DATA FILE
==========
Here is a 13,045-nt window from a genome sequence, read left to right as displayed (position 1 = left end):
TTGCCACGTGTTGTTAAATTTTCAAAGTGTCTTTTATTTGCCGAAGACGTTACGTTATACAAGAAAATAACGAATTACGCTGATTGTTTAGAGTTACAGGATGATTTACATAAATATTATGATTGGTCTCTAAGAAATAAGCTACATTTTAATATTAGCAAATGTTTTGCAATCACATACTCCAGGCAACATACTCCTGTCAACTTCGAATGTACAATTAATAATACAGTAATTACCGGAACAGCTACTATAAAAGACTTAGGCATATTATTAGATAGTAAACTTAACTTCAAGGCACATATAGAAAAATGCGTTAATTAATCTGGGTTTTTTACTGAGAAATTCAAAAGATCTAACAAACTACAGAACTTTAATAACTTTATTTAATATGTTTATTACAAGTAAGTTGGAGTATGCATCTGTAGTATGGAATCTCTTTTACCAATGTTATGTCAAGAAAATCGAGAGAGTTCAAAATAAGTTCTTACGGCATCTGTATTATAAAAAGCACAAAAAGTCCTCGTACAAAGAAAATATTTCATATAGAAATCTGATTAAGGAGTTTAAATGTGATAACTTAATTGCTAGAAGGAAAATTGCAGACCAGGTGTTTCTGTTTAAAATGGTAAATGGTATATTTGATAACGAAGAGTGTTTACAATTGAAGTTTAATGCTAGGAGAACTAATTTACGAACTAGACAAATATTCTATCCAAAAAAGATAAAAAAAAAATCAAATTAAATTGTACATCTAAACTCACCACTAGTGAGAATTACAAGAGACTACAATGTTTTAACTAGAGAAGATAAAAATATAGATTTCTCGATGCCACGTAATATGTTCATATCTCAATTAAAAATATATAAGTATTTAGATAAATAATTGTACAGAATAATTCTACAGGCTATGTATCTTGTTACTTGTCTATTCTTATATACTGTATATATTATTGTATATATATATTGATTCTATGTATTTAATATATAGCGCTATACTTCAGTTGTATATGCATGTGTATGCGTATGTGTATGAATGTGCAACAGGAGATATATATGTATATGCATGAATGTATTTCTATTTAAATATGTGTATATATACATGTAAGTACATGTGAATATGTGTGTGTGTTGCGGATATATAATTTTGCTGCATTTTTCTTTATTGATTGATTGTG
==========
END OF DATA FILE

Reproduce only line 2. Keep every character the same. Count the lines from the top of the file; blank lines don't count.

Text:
TTGCCACGTGTTGTTAAATTTTCAAAGTGTCTTTTATTTGCCGAAGACGTTACGTTATACAAGAAAATAACGAATTACGCTGATTGTTTAGAGTTACAGGATGATTTACATAAATATTATGATTGGTCTCTAAGAAATAAGCTACATTTTAATATTAGCAAATGTTTTGCAATCACATACTCCAGGCAACATACTCCTGTCAACTTCGAATGTACAATTAATAATACAGTAATTACCGGAACAGCTACTATAAAAGACTTAGGCATATTATTAGATAGTAAACTTAACTTCAAGGCACATATAGAAAAATGCGTTAATTAATCTGGGTTTTTTACTGAGAAATTCAAAAGATCTAACAAACTACAGAACTTTAATAACTTTATTTAATATGTTTATTACAAGTAAGTTGGAGTATGCATCTGTAGTATGGAATCTCTTTTACCAATGTTATGTCAAGAAAATCGAGAGAGTTCAAAATAAGTTCTTACGGCATCTGTATTATAAAAAGCACAAAAAGTCCTCGTACAAAGAAAATATTTCATATAGAAATCTGATTAAGGAGTTTAAATGTGATAACTTAATTGCTAGAAGGAAAATTGCAGACCAGGTGTTTCTGTTTAAAATGGTAAATGGTATATTTGATAACGAAGAGTGTTTACAATTGAAGTTTAATGCTAGGAGAACTAATTTACGAACTAGACAAATATTCTATCCAAAAAAGATAAAAAAAAAATCAAATTAAATTGTACATCTAAACTCACCACTAGTGAGAATTACAAGAGACTACAATGTTTTAACTAGAGAAGATAAAAATATAGATTTCTCGATGCCACGTAATATGTTCATATCTCAATTAAAAATATATAAGTATTTAGATAAATAATTGTACAGAATAATTCTACAGGCTATGTATCTTGTTACTTGTCTATTCTTATATACTGTATATATTATTGTATATATATATTGATTCTATGTATTTAATATATAGCGCTATACTTCAGTTGTATATGCATGTGTATGCGTATGTGTATGAATGTGCAACAGGAGATATATATGTATATGCATGAATGTATTTCTATTTAAATATGTGTATATATACATGTAAGTACATGTGAATATGTGTGTGTGTTGCGGATATATAATTTTGCTGCATTTTTCTTTATTGATTGATTGTG